A statement by the highest-ranking U.S. military officer that Islamic State terrorists won't strike anytime soon inside the United States is premature — and designed to divert attention from his own role in allowing the threat to grow, Jihad Watch director Robert Spencer told Newsmax TV
Spencer told "MidPoint" host Ed Berliner that Gen. Martin Dempsey, chairman of the Joint Chiefs of Staff, had "no basis" to play down the chances of either an imminent attack or a plan for one, given the evidence that the terrorist group is, in some capacity, "already here."
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"Active Islamic State jihadists who have crossed over into the United States already, or their sympathizers . . . we don't know which," said Spencer. "We know they are holding up signs in Ferguson, Missouri, Chicago, and Washington, D.C., saying 'ISIS is here' or [displaying] the flag of the Islamic State in front of landmarks, including the White House."
Spencer said it's a short step from threat-laced tweets to the mounting of an actual attack by the group, also known as ISIS.
"That is what they are planning to do," he said. "Whether they have crossed over now, or they have people here who are on their side, is really immaterial. The fact is that the Islamic State is already here."
Spencer said that all it takes for a terrorist act to occur on U.S. soil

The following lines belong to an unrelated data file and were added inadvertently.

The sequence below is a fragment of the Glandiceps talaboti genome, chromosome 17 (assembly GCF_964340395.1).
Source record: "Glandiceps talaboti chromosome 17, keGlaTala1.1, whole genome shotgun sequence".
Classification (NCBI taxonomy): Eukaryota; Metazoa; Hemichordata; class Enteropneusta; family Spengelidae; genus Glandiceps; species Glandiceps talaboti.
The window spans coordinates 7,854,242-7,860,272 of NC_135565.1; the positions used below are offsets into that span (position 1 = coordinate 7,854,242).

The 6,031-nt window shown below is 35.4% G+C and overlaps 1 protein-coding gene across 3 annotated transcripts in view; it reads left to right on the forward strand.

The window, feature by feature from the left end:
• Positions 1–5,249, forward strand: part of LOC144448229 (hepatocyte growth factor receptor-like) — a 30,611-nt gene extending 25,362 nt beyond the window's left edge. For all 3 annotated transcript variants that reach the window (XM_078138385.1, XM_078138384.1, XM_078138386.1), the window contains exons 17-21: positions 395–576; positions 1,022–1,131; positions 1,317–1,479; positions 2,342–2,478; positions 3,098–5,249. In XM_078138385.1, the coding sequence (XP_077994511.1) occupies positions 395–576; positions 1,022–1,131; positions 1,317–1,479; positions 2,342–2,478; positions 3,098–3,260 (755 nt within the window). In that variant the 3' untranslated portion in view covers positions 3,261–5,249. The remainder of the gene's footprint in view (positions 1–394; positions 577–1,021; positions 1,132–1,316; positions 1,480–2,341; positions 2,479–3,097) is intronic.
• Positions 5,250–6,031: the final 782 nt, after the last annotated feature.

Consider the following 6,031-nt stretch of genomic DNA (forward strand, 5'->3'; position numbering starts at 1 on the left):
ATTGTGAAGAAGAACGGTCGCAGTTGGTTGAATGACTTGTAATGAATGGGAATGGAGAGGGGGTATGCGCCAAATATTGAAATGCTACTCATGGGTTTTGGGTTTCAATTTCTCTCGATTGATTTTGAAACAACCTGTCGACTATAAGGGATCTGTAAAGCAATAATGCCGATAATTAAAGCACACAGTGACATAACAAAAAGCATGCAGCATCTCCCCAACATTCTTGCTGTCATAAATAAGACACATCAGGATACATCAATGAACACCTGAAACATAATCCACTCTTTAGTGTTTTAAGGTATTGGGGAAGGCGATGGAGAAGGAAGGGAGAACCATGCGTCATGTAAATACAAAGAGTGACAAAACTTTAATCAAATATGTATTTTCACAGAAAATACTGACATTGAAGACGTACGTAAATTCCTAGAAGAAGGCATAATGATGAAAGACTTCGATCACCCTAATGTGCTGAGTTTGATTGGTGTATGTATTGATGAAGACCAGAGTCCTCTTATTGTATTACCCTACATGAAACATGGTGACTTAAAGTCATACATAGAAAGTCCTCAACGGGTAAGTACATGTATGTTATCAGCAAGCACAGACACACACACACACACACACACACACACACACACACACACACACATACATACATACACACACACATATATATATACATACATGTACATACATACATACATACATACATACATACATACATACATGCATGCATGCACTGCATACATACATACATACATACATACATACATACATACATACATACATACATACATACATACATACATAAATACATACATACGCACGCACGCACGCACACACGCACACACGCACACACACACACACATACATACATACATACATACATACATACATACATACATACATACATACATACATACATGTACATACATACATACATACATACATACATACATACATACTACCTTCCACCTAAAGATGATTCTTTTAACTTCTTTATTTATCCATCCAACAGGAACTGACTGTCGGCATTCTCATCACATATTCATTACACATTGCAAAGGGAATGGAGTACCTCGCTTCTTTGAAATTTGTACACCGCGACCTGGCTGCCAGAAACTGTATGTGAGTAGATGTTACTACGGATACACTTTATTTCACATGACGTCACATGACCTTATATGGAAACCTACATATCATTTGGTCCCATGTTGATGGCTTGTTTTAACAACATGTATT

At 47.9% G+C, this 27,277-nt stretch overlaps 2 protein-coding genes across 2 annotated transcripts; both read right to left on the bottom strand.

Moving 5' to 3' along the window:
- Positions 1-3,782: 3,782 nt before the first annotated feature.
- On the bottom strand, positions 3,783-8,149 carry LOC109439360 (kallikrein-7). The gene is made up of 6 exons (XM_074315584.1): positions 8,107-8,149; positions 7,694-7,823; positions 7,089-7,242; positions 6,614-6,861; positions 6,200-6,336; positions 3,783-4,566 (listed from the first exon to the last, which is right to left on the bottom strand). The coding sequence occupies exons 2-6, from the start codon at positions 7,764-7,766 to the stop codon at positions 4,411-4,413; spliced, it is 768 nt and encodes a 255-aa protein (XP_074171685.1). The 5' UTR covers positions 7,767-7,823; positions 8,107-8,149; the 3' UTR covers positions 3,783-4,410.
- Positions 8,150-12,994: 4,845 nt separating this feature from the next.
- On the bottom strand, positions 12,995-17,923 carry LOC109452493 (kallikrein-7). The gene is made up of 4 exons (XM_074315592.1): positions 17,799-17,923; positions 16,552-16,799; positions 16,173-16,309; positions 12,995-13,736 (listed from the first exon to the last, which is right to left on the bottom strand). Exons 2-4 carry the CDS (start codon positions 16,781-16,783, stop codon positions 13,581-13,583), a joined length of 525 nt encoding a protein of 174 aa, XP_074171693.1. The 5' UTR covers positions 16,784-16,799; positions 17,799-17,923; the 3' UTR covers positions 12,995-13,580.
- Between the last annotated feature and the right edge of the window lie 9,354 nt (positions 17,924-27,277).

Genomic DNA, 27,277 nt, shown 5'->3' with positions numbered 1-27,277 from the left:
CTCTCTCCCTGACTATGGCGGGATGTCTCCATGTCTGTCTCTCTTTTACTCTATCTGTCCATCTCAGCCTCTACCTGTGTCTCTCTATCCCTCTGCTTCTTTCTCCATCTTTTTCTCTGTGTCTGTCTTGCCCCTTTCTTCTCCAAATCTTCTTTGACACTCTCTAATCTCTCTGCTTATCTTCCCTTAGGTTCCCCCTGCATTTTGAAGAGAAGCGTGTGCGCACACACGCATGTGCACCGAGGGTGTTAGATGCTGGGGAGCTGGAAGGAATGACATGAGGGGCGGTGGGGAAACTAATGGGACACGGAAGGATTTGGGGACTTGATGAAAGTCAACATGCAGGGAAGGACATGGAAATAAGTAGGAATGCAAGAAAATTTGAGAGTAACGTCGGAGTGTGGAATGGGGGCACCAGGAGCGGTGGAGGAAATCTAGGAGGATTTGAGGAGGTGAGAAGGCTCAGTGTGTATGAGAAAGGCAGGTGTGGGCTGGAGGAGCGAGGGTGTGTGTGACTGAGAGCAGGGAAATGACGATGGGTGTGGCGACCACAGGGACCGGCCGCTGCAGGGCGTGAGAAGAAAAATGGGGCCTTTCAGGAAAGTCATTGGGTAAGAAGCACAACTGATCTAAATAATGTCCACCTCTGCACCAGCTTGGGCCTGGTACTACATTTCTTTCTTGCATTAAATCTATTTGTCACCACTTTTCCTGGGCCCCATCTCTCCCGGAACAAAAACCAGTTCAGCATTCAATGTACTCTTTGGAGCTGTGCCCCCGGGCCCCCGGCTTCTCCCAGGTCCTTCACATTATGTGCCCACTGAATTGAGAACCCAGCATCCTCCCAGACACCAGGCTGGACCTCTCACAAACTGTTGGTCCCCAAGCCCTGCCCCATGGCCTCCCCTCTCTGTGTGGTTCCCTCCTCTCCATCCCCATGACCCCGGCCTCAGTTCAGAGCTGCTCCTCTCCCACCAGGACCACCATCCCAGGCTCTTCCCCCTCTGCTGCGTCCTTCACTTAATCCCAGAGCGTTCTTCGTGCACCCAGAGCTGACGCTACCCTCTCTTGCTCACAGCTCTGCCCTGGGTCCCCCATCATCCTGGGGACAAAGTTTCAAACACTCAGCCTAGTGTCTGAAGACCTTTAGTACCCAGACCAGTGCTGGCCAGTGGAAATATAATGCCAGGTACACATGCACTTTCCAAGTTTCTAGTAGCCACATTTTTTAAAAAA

is one person who "does indeed have no connection whatsoever to the Islamic State, except that he believes the same way, shares their sympathies," and, inspired by ISIS' threats against the United States, decides "that it is time to strike."
He said these are awkward realities for Dempsey, who told reporters
Sunday that unlike al-Qaida in Yemen, he has seen no indications of "active plotting against the homeland" by ISIS.
Dempsey has also said ISIS cannot be defeated without direct military action against its positions in Syria,
where it also holds captured territory in addition to large swaths of Iraq. But on Sunday, Dempsey said no such action is imminent in Syria as long as ISIS remains a "regional," Middle East threat.
Spencer said Dempsey obviously "doesn't want there to be panic."
"At the same time," he said, "the Obama administration in general — and that includes people like Dempsey in this case — they have been caught flat-footed by the rise of the Islamic State after the Obama administration's precipitous withdrawal from Iraq in fulfillment of campaign promises that Obama made. The Islamic State is their baby.
"It wouldn't be there if the American troops were still there," said Spencer. "They have to downplay, denigrate, deny, and obfuscate the magnitude of the threat the Islamic State poses, simply to try to throw off the scent . . . people who are going to put together that this is all their fault, and they have made this happen."
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